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Last Updated: Monday, 23 July 2007, 09:00 GMT 10:00 UK
Commons Confidential: February 2008
Nick Assinder
By Nick Assinder
Political correspondent, BBC News website

Despatches from the House of Commons

Ever wondered what happens to MPs who have managed to hang on to their seats for years without ever making it onto the frontbech?

Paul Keetch
Mr Keetch suffered a heart attack on an a transatlantic flight
The Lib Dems Paul Keetch, who is to stand down at the next election after suffering a heart scare last year, offers the following depressing insight.

"You look around the House of Commons and see some members who have been there for 15, 20, 25 years and who are frankly doing nothing, particularly the ones with large majorities.

"It is not part of my plan to be hanging around the chamber waiting for death. Seeing the awful number of MPs in all parties who really should have moved on and done something else in their lives has spurred me on," he told the House magazine.

That's cheered me up.


Good to see at least one MP has got her priorities right - even if it does land her in trouble with her boss.

Nadine Dorries
Ms Dorries risked upsetting David Cameron
Tory Nadine Dorries reveals in her blog that, just as she was about to give a talk at a local school she received a phone call from the party's chief whip telling her David Cameron was calling a meeting of MPs for 10.15 and to be there.

"I couldn't let the teachers or the students down, so I sent my apologies and went into the school. That's me in trouble again then," she said.

Ah yes, but good choice. After all, you only have the luxury of being able to bunk off such meetings if you are an MP in the first place.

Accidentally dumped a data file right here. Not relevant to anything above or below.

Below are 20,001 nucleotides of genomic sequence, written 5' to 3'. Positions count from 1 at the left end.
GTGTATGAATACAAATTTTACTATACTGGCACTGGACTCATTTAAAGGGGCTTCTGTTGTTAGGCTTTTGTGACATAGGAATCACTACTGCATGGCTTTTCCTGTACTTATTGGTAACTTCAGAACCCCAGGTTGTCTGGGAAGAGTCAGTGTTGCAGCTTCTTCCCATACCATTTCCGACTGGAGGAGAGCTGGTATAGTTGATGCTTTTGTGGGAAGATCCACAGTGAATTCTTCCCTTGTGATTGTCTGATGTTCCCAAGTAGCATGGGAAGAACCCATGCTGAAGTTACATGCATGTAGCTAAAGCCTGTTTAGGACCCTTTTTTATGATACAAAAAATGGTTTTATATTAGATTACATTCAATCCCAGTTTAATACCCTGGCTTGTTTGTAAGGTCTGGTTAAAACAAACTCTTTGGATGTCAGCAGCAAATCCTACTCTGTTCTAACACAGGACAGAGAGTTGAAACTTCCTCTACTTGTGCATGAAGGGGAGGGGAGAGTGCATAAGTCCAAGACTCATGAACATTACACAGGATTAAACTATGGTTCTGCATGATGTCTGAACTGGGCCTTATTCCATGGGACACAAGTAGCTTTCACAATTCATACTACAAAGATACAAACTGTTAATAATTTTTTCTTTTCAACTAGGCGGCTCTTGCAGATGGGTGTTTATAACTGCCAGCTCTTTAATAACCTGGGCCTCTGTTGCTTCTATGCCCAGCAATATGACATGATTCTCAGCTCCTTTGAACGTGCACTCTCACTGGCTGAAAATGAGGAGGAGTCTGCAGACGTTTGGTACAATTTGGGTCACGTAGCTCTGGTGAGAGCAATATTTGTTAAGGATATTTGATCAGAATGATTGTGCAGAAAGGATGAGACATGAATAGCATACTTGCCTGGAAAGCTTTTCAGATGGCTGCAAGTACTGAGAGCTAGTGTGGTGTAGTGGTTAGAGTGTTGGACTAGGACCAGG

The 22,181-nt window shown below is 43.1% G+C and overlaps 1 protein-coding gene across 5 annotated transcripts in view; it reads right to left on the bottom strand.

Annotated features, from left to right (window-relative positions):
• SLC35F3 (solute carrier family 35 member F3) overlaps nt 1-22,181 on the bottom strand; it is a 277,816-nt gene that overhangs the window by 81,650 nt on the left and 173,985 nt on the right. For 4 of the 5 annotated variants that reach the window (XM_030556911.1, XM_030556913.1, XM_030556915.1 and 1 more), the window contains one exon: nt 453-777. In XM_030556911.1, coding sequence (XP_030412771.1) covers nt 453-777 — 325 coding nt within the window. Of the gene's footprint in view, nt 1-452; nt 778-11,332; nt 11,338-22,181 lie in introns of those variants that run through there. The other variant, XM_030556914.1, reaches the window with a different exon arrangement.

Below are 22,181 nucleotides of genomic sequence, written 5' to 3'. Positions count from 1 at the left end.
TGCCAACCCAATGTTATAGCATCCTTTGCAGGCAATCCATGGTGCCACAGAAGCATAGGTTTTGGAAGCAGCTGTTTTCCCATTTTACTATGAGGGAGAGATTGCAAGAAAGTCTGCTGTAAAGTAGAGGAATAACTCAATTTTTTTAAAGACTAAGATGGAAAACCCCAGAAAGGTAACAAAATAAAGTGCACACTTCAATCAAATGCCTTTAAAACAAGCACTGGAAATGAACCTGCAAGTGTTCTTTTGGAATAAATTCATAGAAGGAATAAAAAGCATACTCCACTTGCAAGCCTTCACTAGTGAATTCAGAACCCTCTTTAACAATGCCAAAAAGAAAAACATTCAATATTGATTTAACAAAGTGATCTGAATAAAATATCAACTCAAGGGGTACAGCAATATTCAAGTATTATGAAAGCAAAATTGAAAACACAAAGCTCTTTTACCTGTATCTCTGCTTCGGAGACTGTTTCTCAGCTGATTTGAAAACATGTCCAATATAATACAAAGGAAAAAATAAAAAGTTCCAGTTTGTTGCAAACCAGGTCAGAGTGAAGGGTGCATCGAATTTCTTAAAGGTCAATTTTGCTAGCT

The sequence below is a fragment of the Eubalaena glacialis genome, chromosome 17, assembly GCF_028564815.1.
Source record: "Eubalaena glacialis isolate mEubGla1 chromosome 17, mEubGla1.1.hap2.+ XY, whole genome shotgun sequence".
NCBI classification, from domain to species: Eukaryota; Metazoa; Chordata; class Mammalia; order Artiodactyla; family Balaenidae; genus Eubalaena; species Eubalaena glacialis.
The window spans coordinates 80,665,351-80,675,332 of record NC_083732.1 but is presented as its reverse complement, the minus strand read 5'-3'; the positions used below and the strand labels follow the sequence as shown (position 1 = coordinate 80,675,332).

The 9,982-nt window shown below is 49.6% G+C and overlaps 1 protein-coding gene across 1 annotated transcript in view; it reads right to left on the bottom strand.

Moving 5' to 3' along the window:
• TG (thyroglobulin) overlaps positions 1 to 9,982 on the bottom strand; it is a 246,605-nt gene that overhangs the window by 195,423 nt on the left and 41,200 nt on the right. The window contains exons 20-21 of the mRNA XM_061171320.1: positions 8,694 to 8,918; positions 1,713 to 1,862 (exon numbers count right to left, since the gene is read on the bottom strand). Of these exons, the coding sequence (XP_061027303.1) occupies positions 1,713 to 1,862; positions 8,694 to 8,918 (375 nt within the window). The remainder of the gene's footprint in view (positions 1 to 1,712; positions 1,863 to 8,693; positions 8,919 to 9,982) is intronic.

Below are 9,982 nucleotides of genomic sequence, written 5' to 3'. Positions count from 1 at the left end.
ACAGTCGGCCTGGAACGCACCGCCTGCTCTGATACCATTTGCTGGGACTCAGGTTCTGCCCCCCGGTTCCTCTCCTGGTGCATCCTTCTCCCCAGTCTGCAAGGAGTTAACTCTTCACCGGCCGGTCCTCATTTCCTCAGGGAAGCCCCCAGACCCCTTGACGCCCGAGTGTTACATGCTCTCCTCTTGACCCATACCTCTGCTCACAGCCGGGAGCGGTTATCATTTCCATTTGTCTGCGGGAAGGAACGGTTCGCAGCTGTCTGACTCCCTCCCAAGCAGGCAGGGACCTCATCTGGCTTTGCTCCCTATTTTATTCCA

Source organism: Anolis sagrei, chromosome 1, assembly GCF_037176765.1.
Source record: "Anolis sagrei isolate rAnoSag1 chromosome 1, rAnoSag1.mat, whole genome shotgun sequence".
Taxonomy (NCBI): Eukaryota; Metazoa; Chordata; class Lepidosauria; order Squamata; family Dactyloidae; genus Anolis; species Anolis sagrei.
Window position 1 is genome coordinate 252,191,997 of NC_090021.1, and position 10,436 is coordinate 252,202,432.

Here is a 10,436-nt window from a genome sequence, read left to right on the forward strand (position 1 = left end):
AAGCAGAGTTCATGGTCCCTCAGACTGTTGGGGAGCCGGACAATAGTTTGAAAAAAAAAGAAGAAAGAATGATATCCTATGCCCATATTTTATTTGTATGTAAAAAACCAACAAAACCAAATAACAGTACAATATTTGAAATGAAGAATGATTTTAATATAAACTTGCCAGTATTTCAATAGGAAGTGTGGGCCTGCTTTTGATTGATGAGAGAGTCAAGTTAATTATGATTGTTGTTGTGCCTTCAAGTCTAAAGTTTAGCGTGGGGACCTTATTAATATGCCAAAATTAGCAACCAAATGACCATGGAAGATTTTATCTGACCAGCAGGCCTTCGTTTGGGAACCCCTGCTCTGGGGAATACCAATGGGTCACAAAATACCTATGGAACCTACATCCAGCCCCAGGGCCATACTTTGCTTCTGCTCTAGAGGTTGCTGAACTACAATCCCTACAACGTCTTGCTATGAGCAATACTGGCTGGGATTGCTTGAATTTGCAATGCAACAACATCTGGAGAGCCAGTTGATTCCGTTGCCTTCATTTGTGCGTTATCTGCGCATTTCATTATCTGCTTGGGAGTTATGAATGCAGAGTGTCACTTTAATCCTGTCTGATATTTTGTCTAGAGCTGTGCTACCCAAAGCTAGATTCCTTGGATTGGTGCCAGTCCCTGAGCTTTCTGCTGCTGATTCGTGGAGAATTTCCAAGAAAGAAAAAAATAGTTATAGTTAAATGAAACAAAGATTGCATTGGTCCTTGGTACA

And suggesting you put local voters and their children ahead of the party leader is a good start.


Politicians are not normally known for their ability to keep their opinions to themselves.

Speaker Michael Martin
MPs are reluctant to criticise the Speaker
But, as the row over MPs expenses continues to rumble around Westminster, there is one issue on which they simply will not speak publicly.

It is on the relative merits of Commons Speaker Michael Martin, who will lead the review of the current system.

Many MPs on all sides will privately point out Mr Martin has come to the end of the traditional period in office for a Speaker, and will express their bemusement at his refusal to show any sign of being ready to retire.

Others have even gone so far as to question whether he really is the right man to lead the inquiry into MPs expenses, claiming he tends to support the status quo.

They may be well wide of the mark, and Mr Speaker may yet preside over the most radical shake-up in transparency rules yet seen in Westminster.

But, either way, just try getting anyone to say so on the record.

Why are they so afraid to speak out? Just listen to Tory leader David Cameron when asked just such a question as he unveiled his proposals to publish his frontbenchers' expenses details.

"I want to make sure I am called tomorrow at Prime Minister's Questions," he joked. At least, I think it was a joke.

Commons Confidential: January 2008
05 Feb 08 |  UK Politics
Commons Confidential: December 2007
08 Jan 08 |  UK Politics
Commons Confidential: November 2007
05 Dec 07 |  UK Politics
Commons Confidential: October 2007
05 Nov 07 |  UK Politics
Commons Confidential: July/Aug 07
15 Oct 07 |  UK Politics
Commons Confidential: June 2007
03 Jul 07 |  UK Politics
Commons Confidential: May 2007
04 Jun 07 |  UK Politics
Commons Confidential: April 2007
19 Apr 07 |  UK Politics
Commons Confidential: March 2007
17 Apr 07 |  UK Politics
Commons Confidential: February 2007
06 Mar 07 |  UK Politics
Commons Confidential: January 2007
05 Feb 07 |  UK Politics

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